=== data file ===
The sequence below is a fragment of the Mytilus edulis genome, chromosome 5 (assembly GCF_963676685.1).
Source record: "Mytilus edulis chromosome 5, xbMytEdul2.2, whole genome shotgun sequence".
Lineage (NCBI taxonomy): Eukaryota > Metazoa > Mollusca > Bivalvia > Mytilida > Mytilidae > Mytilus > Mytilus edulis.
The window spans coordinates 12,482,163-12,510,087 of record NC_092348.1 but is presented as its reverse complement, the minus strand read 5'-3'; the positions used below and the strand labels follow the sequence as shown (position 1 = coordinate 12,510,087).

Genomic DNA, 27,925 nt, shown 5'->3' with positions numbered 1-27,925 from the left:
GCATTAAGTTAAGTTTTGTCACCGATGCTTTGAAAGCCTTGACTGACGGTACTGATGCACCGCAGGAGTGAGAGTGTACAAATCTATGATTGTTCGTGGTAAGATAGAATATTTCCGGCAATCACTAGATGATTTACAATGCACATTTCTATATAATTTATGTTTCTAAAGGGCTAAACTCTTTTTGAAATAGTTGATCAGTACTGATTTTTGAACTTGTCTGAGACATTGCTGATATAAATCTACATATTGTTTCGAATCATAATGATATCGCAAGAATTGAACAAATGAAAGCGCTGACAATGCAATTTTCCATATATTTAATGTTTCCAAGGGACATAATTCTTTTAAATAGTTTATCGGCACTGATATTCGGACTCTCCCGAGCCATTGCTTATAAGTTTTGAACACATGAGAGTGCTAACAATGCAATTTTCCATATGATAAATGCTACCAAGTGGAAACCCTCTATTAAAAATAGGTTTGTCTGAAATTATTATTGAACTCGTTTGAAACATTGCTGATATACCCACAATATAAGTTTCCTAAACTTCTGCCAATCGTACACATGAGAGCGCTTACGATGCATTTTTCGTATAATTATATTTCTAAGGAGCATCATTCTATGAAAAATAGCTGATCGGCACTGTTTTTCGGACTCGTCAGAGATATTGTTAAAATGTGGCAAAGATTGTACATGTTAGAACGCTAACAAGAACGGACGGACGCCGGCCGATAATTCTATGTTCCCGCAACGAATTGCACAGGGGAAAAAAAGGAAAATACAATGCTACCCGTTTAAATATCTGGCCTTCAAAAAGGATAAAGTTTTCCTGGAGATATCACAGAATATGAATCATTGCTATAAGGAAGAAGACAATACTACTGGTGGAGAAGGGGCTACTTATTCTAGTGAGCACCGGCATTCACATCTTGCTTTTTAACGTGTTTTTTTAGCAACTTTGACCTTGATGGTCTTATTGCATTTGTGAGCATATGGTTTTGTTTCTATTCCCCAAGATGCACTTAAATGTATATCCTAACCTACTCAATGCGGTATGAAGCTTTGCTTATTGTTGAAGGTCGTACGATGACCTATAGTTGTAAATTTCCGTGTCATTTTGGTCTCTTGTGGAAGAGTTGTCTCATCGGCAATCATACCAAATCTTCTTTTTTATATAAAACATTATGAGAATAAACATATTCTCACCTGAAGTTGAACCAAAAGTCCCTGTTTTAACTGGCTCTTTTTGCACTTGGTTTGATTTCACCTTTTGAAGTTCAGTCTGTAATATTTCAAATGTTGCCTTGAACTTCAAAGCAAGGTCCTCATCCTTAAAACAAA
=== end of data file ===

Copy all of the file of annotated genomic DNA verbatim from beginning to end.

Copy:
The sequence below is a fragment of the Mytilus edulis genome, chromosome 5 (assembly GCF_963676685.1).
Source record: "Mytilus edulis chromosome 5, xbMytEdul2.2, whole genome shotgun sequence".
Lineage (NCBI taxonomy): Eukaryota > Metazoa > Mollusca > Bivalvia > Mytilida > Mytilidae > Mytilus > Mytilus edulis.
The window spans coordinates 12,482,163-12,510,087 of record NC_092348.1 but is presented as its reverse complement, the minus strand read 5'-3'; the positions used below and the strand labels follow the sequence as shown (position 1 = coordinate 12,510,087).

Genomic DNA, 27,925 nt, shown 5'->3' with positions numbered 1-27,925 from the left:
GCATTAAGTTAAGTTTTGTCACCGATGCTTTGAAAGCCTTGACTGACGGTACTGATGCACCGCAGGAGTGAGAGTGTACAAATCTATGATTGTTCGTGGTAAGATAGAATATTTCCGGCAATCACTAGATGATTTACAATGCACATTTCTATATAATTTATGTTTCTAAAGGGCTAAACTCTTTTTGAAATAGTTGATCAGTACTGATTTTTGAACTTGTCTGAGACATTGCTGATATAAATCTACATATTGTTTCGAATCATAATGATATCGCAAGAATTGAACAAATGAAAGCGCTGACAATGCAATTTTCCATATATTTAATGTTTCCAAGGGACATAATTCTTTTAAATAGTTTATCGGCACTGATATTCGGACTCTCCCGAGCCATTGCTTATAAGTTTTGAACACATGAGAGTGCTAACAATGCAATTTTCCATATGATAAATGCTACCAAGTGGAAACCCTCTATTAAAAATAGGTTTGTCTGAAATTATTATTGAACTCGTTTGAAACATTGCTGATATACCCACAATATAAGTTTCCTAAACTTCTGCCAATCGTACACATGAGAGCGCTTACGATGCATTTTTCGTATAATTATATTTCTAAGGAGCATCATTCTATGAAAAATAGCTGATCGGCACTGTTTTTCGGACTCGTCAGAGATATTGTTAAAATGTGGCAAAGATTGTACATGTTAGAACGCTAACAAGAACGGACGGACGCCGGCCGATAATTCTATGTTCCCGCAACGAATTGCACAGGGGAAAAAAAGGAAAATACAATGCTACCCGTTTAAATATCTGGCCTTCAAAAAGGATAAAGTTTTCCTGGAGATATCACAGAATATGAATCATTGCTATAAGGAAGAAGACAATACTACTGGTGGAGAAGGGGCTACTTATTCTAGTGAGCACCGGCATTCACATCTTGCTTTTTAACGTGTTTTTTTAGCAACTTTGACCTTGATGGTCTTATTGCATTTGTGAGCATATGGTTTTGTTTCTATTCCCCAAGATGCACTTAAATGTATATCCTAACCTACTCAATGCGGTATGAAGCTTTGCTTATTGTTGAAGGTCGTACGATGACCTATAGTTGTAAATTTCCGTGTCATTTTGGTCTCTTGTGGAAGAGTTGTCTCATCGGCAATCATACCAAATCTTCTTTTTTATATAAAACATTATGAGAATAAACATATTCTCACCTGAAGTTGAACCAAAAGTCCCTGTTTTAACTGGCTCTTTTTGCACTTGGTTTGATTTCACCTTTTGAAGTTCAGTCTGTAATATTTCAAATGTTGCCTTGAACTTCAAAGCAAGGTCCTCATCCTTAAAACAAA